10 tips for better live electro-acoustic guitar sound

Improve your plugged-in tones with this top advice

10 tips for better live electro acoustic guitar sound
(Image: © Jesse Wild/Future)

Getting good tone from an electro-acoustic onstage isn't as simple as just plugging in and letting rip; there's much more to think about, but it can be tricky to pinpoint exactly what you're looking for.

A lot depends on your pickup and amplification, of course, but a few simple EQ and effect tweaks can go a long way, no matter what gear you're using.

With that in mind, here are 10 tips to get that electro-acoustic singing…

1. Rename your knobs

Spend some time with your EQ on your guitar, preamp or amp. Turn them up and down (while the others are in the middle) and decide what the sound change means to you. Is it 'boom', 'chest', 'sparkle', 'honk'? Hopefully the new word makes more sonic sense to you than 'bass', 'middle' and 'treble'.

2. Tame the quack

When using an under-saddle pickup, use a parametric mid control to cut the quacky frequencies. You'll find them usually between 1 and 3kHz, so start by boosting the midrange, then sweep the frequency control across 1 to 3kHz, ish, and stop where it sounds most disgusting. Now you've found it, give it a savage cut - up to 10dB isn't unusual.

3. Get out of your box

In addition to the quack, piezo pickups can sound quite boxy in the lower midrange. You can improve this by boosting both bass and treble (assuming you don't have any more parametric mid controls after your quack adjustment).

4. Phase out feedback

Before you leap for the EQ knobs to control unwanted feedback, see if the guitar's preamp or amplifier has a phase control. It usually sorts it out. But if it doesn't…

5. Know your notch

A notch filter is a parametric EQ control that works over a very narrow band of frequencies. If it's manual, let the guitar howl, identify the frequencies, and then cut them. And then there's the other kind…

6. (Don't be) anti feedback

Some preamps, amps and guitars have automatic notch filters. The process is exactly the same as doing it manually - let it howl to identify where the issue is - but adjustment is done by a clever machine. Magic!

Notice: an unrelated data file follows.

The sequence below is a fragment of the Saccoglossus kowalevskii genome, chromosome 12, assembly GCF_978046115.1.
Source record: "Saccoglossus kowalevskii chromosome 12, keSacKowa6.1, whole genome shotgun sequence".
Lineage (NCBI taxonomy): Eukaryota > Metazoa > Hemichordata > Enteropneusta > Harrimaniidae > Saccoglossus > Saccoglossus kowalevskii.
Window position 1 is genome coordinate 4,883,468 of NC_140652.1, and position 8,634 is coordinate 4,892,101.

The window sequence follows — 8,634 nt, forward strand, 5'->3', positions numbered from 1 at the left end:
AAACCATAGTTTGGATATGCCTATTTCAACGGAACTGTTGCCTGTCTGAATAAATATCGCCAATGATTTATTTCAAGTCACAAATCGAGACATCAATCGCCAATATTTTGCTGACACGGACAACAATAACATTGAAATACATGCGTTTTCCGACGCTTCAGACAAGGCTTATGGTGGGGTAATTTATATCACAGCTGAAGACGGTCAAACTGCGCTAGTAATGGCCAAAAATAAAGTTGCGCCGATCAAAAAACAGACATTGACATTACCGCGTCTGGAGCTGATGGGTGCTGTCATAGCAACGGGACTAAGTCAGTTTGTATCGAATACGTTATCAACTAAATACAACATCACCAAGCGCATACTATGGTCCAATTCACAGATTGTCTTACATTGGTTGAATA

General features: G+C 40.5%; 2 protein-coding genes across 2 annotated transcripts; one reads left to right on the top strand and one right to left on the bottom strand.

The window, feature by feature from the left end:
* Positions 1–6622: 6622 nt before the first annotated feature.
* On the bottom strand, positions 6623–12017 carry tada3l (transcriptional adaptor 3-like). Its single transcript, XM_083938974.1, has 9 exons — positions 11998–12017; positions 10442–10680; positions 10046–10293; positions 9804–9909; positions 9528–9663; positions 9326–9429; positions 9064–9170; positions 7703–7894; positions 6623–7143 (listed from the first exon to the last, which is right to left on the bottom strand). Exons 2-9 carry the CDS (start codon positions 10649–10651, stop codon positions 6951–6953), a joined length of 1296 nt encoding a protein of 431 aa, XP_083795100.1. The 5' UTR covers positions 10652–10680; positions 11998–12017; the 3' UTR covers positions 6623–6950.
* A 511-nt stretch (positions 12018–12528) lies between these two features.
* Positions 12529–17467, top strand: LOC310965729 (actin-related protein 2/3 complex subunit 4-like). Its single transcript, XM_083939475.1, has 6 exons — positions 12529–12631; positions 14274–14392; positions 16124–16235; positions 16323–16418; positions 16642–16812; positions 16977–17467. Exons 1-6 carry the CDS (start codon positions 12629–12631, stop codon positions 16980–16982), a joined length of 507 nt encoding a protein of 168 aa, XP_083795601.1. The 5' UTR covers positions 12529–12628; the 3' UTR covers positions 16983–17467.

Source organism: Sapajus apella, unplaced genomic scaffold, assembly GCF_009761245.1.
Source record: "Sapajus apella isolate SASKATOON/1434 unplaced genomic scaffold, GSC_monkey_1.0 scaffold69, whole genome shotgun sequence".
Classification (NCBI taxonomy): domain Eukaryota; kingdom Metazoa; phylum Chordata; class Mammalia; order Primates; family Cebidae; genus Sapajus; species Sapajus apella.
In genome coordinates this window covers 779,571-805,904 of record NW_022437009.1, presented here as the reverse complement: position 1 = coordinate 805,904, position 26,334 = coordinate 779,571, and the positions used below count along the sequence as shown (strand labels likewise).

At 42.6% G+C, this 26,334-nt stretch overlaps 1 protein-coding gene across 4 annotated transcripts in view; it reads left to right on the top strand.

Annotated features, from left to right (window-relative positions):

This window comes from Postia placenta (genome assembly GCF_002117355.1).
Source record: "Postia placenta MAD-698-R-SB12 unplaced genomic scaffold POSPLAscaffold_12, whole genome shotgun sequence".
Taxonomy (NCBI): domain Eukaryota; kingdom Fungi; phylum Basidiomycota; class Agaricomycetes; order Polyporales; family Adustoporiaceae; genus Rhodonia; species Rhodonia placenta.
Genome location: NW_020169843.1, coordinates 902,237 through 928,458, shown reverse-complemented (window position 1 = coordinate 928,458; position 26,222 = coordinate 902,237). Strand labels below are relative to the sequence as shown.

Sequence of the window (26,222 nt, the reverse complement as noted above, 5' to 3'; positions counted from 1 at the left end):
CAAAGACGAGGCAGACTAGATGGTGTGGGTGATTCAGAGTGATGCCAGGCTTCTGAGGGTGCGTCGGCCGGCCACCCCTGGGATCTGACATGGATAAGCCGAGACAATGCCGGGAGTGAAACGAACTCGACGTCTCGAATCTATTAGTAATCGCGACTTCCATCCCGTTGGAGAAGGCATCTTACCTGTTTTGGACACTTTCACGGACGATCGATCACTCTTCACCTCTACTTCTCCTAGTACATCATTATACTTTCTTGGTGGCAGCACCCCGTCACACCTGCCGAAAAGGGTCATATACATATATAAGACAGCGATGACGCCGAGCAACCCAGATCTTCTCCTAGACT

7. Consider compression

A well-chosen compressor can really tame some of the clacky-plinkiness of electro-acoustics

Often a welcome bedfellow of acoustic guitars, a well-chosen compressor can really tame some of the clacky-plinkiness [technical term – Ed] of electro-acoustics when set with very fast attack and release times. Don't go mad with the ratio unless you want an obviously compressed sound - anything 2:1 and up will give you that.

8. 'Verb is vital

An appropriate reverb can add so much to your music and help inspire you. The wrong 'verb, meanwhile, can be totally unnerving and unnatural.

9. Lighten up

Ever found yourself trying to fight notes out of the guitar to be heard? Stop it - it's counter-productive. The more you push, the more it squashes and loses impact. You need to relax, turn up, and play more naturally and comfortably.

10. Hear yourself

Voice or guitar, make sure you can always hear yourself loud and clear and accept nothing less. You'll make fewer mistakes and play with more confidence and dynamics as a result. If you routinely can't hear yourself, it's time for an acoustic amp! Start with our guide to 7 of the best acoustic amps for buskers and gigging musicians.